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Kue Keju: The Indonesian Cheese Cookies With Dutch Origins

bowl of kue keju
bowl of kue keju - D12stones/Shutterstock

Though global cuisine is now at an easier reach than it ever has been before -- people in most countries have access to dishes their grandparents couldn't have even dreamed of -- there are still some cuisines that haven't yet made significant inroads in a lot of places. Two cuisines you might not be familiar with that have a lot of overlap with each other for historical reasons are Dutch and Indonesian food. And at least one dish common to both cultures is something unlike anything you can find anywhere else.

Whether you call them kue keju or kaastengels, the recipe is the same in both countries: They're essentially cheese cookies. And when you hear "cheese cookies," you should be thinking about savory cheese. These aren't sweet dessert cookies made with cream cheese; this is a recipe that involves specifically Dutch cheeses like gouda or edam. Owing to how they're baked, kue keju wind up with a crispy, crumbly texture and a salty finish unlike any other cookie you can find.

Read more: Cake Hacks Every Baker Will Wish They Knew Sooner

Kue Keju Exist Thanks To A Legacy Of Colonization

plate of kue keju
plate of kue keju - maedakitchenette/Shutterstock

If you're wondering how a Dutch cookie (there's little evidence about the specifics of their creation, but we know they hail from the Netherlands originally) came to be popular in Indonesia, it's because the latter country was occupied by the former for over 300 years. Colonization inevitably leads to culinary overlap, and such is the case with these cheesy confections, even if they have different names in each nation. "Kaastengels" literally means "cheese sticks," which is accurate if different from what Americans would think of when they hear that term. "Kue keju" translates along similar lines: It literally means "cheese cake" -- again, not inaccurate, but definitely not the Western idea of cheesecake. Regardless, these cookies are the same wherever you go.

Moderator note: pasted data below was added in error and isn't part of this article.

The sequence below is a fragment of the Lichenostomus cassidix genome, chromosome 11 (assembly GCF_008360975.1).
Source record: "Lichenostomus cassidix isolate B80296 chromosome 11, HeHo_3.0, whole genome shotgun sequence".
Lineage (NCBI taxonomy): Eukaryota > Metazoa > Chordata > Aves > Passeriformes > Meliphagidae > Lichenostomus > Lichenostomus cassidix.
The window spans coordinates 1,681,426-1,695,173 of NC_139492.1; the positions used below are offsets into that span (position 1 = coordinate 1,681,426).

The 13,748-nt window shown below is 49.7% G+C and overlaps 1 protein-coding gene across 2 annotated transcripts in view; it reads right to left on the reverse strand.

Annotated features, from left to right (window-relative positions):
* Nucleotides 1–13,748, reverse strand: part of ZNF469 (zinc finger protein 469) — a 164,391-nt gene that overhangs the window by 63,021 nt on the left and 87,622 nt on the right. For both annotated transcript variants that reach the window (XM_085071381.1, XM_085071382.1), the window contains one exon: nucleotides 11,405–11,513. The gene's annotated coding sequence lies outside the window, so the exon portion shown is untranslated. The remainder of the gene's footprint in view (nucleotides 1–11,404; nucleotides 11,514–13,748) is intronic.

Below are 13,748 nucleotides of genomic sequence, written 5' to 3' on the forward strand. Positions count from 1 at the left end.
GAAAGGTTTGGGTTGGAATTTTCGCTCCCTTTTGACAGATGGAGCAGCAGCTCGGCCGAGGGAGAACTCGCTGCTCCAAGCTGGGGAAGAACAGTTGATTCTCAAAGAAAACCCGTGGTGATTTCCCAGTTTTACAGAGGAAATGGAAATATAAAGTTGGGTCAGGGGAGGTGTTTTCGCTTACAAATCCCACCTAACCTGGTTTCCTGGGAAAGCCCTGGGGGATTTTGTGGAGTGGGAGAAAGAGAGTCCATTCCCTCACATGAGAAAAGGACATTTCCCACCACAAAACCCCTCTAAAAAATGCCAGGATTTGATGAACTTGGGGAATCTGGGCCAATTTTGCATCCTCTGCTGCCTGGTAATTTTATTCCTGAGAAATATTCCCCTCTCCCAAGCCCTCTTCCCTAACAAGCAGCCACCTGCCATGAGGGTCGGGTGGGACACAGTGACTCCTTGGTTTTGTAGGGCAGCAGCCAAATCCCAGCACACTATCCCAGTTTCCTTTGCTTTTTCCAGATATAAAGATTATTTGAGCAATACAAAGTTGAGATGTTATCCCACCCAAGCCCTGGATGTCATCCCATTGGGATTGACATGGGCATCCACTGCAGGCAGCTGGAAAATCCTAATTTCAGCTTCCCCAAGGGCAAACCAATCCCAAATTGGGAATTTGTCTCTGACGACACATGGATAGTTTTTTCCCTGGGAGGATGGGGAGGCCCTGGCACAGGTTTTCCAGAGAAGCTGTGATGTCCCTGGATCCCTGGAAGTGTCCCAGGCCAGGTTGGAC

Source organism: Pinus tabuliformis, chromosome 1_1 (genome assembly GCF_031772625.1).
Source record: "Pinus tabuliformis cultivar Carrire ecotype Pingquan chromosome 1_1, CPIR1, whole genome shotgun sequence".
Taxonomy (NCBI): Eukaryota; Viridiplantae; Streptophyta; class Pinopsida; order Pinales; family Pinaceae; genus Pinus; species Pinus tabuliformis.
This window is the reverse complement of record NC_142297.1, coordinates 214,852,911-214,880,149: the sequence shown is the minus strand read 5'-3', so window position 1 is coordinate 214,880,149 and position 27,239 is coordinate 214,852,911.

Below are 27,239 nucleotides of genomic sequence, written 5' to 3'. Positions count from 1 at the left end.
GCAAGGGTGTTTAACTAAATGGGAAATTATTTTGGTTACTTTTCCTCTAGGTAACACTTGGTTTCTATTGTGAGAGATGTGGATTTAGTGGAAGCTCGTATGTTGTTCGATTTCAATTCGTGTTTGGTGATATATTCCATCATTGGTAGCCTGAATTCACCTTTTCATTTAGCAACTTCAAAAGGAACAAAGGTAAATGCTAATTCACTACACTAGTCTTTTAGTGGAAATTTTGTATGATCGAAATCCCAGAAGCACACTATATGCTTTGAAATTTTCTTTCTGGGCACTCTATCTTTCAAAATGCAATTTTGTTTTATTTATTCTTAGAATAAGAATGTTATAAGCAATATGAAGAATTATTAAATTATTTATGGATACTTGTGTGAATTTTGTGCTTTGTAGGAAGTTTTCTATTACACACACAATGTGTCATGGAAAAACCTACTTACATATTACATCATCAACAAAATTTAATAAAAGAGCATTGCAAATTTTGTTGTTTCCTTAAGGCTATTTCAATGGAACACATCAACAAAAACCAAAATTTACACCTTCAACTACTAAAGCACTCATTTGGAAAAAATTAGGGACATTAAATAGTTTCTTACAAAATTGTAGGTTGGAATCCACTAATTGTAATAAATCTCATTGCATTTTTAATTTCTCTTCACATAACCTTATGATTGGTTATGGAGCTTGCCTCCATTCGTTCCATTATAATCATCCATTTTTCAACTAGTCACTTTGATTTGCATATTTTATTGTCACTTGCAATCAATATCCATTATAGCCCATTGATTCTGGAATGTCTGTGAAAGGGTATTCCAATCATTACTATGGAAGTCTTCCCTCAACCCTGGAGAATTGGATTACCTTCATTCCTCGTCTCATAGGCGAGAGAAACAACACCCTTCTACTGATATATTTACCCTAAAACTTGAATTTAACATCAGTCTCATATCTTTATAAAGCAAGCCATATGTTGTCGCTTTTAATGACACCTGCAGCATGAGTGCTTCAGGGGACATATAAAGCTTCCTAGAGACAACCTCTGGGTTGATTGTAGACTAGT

As far as how they're made, butter is whipped until pale, then a combination of beaten egg and egg yolks is slowly added, whisking all the while. Then cheese and a thickening agent (all-purpose flour, tapioca flour, or both) are added, with rum as an optional addition. They're ultimately topped with a little more cheese and baked to perfection. The resulting treat is a lot like a shortbread cookie but with a salty, cheesy flavor all to its own.

Kue Keju Have Strong Holiday Associations

plate of kaasstengels
plate of kaasstengels - Evy Alisha/Shutterstock

Interestingly, kue keju and kaasstengels both have similar purposes in each culture. Both are particularly associated with holidays -- but this means different holidays in each country. In the predominantly Christian Netherlands, they're often considered a Christmas snack. In majority-Muslim Indonesia, though, they're frequently associated with Ramadan, Eid al-Fitr, or even Chinese New Year (not a religious holiday, but celebrated far more widely in Indonesia than in Europe). You don't need to rely on a holiday to enjoy them, though; unlike something like candy canes, they're also served year-round.

Whichever name they go by, kue keju sound like the sort of thing people in plenty of countries would enjoy if they had access to them. Thankfully, you can still make them at home without any fancy equipment. Until the day they become globally popular, we'll have to either make them ourselves or seek out Indonesian bakeries.

Read the original article on Daily Meal.